Testifying for most of the day in a New York City courtroom Monday, the 79-year-old chairman and founder of IAC was often impatient on the stand. He interrupted some questions, debated others and laughed at a few. Diller called one question by
Asked about claims that IAC had a reputation for low-balling value estimates, Diller responded: “Emphatically no, it’s not true.” The estimates were used to price payments to shareholders and employees. “The only thing we want them to be is fair,” he said.
Diller’s testimony came in the second week of the trial in the suit against IAC and
‘Never Threatened Anyone’
Diller, wearing a blue pinstriped suit and sitting behind clear plastic as a precaution against Covid-19, denied that he had once threatened to go after Rad for “everything he has, his parents have, and anyone he knows has” around the time the valuation was taking place.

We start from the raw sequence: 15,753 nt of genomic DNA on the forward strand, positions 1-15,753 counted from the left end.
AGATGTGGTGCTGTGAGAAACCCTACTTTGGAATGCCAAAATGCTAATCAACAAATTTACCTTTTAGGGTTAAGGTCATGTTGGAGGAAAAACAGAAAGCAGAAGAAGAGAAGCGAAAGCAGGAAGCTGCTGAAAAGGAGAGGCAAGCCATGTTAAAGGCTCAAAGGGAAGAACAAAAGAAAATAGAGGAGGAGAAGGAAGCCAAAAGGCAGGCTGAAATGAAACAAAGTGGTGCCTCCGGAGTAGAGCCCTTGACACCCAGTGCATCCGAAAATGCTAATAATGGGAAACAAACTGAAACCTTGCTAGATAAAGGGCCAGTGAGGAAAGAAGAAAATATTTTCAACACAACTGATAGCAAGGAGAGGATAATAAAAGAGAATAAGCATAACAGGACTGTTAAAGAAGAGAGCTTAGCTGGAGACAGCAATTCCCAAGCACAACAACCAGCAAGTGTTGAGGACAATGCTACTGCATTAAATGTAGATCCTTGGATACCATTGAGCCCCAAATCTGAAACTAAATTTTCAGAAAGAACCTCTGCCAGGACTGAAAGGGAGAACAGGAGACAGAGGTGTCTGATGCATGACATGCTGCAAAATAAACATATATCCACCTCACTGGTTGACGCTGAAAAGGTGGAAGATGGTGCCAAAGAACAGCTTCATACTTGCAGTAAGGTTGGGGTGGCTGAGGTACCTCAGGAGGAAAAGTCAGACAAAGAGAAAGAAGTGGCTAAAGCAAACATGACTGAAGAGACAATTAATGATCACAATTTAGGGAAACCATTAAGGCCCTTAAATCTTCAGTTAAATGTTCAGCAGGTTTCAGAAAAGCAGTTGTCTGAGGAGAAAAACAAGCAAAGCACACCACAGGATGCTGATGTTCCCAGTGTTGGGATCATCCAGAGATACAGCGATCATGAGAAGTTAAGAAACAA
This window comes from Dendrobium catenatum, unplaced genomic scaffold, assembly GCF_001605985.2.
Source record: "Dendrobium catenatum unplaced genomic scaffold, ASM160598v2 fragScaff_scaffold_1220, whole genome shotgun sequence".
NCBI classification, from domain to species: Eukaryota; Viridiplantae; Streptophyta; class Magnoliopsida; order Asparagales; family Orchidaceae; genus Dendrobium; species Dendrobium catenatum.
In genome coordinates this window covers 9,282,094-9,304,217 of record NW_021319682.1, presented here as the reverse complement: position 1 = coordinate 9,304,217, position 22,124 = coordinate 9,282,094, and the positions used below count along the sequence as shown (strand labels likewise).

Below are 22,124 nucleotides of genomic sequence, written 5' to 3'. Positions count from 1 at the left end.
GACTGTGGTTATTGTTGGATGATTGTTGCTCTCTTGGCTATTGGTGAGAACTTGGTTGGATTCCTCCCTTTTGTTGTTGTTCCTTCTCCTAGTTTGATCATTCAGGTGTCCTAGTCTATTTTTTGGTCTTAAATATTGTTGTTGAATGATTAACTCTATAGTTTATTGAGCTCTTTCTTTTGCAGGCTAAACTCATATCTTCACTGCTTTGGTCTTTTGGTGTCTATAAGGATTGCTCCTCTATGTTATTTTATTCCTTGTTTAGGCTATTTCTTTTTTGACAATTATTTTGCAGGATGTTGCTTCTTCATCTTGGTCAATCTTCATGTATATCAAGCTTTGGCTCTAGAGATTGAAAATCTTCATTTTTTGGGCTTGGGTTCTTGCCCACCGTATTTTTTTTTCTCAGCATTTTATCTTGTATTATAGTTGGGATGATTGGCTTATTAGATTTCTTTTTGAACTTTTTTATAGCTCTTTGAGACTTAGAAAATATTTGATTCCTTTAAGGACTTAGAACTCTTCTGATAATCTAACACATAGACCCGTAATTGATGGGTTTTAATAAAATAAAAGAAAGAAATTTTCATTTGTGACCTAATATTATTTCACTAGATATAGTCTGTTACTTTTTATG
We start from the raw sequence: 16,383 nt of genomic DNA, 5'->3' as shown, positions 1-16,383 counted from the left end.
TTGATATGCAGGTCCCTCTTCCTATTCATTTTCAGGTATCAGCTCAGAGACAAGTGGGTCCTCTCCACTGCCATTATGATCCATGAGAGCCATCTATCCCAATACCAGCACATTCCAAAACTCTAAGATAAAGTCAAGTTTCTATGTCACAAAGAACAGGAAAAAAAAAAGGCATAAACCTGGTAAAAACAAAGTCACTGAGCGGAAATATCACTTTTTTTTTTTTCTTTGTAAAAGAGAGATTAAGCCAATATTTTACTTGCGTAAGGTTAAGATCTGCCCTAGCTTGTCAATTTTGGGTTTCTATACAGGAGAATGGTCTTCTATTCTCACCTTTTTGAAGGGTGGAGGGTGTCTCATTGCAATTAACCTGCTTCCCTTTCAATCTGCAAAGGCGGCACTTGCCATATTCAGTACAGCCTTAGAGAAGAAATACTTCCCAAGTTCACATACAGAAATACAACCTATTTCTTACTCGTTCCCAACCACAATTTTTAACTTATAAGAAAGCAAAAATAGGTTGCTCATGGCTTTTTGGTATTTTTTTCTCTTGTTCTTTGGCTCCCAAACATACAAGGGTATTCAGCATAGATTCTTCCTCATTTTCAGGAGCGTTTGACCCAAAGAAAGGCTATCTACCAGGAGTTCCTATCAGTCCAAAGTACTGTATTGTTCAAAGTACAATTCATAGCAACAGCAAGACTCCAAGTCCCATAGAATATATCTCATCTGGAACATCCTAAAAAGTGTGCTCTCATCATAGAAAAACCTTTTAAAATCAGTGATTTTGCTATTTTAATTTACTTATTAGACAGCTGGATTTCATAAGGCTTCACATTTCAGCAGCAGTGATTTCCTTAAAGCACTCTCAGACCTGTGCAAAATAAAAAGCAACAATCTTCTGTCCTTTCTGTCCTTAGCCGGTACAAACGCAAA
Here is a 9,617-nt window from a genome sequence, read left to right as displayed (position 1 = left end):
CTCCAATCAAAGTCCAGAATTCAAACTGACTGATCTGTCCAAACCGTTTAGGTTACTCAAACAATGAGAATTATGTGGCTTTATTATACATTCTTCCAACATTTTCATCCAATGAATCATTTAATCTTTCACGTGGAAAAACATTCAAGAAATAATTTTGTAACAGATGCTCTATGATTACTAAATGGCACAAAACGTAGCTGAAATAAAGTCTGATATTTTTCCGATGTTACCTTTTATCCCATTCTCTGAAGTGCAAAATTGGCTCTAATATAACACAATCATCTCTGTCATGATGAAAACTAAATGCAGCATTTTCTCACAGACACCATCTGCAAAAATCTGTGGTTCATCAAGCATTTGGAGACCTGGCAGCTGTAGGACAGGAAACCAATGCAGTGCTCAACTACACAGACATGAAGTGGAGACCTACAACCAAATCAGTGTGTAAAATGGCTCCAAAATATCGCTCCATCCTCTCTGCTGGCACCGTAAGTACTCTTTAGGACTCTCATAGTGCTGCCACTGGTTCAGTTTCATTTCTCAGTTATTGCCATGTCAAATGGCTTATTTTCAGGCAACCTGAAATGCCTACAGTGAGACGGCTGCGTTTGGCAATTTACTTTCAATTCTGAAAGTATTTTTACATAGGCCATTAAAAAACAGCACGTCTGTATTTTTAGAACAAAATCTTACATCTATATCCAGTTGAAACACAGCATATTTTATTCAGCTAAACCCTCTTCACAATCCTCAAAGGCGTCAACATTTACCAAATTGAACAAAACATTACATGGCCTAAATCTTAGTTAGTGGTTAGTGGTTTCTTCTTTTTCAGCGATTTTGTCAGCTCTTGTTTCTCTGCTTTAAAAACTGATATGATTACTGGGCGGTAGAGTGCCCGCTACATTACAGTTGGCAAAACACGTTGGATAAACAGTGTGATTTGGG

“I never said those words,” Diller said. “I can conclusively say I’ve never threatened anyone.”
Jurors will also hear from Greg Blatt, a former IAC executive who was Tinder’s chief executive officer in the run-up to the 2017 valuation. The plaintiffs claim Blatt was instrumental in rigging the process against them.
Snyder questioned Diller about a November 2015 email from former General Electric Chairman
Welch “thought he was a bad apple,” Diller said. “I disagreed with him.”
The case is Rad v. IAC/InterActiveCorp, 654038/2018, Supreme Court of the State of New York (Manhattan).
(Updates with Diller testimony in second paragraph.)
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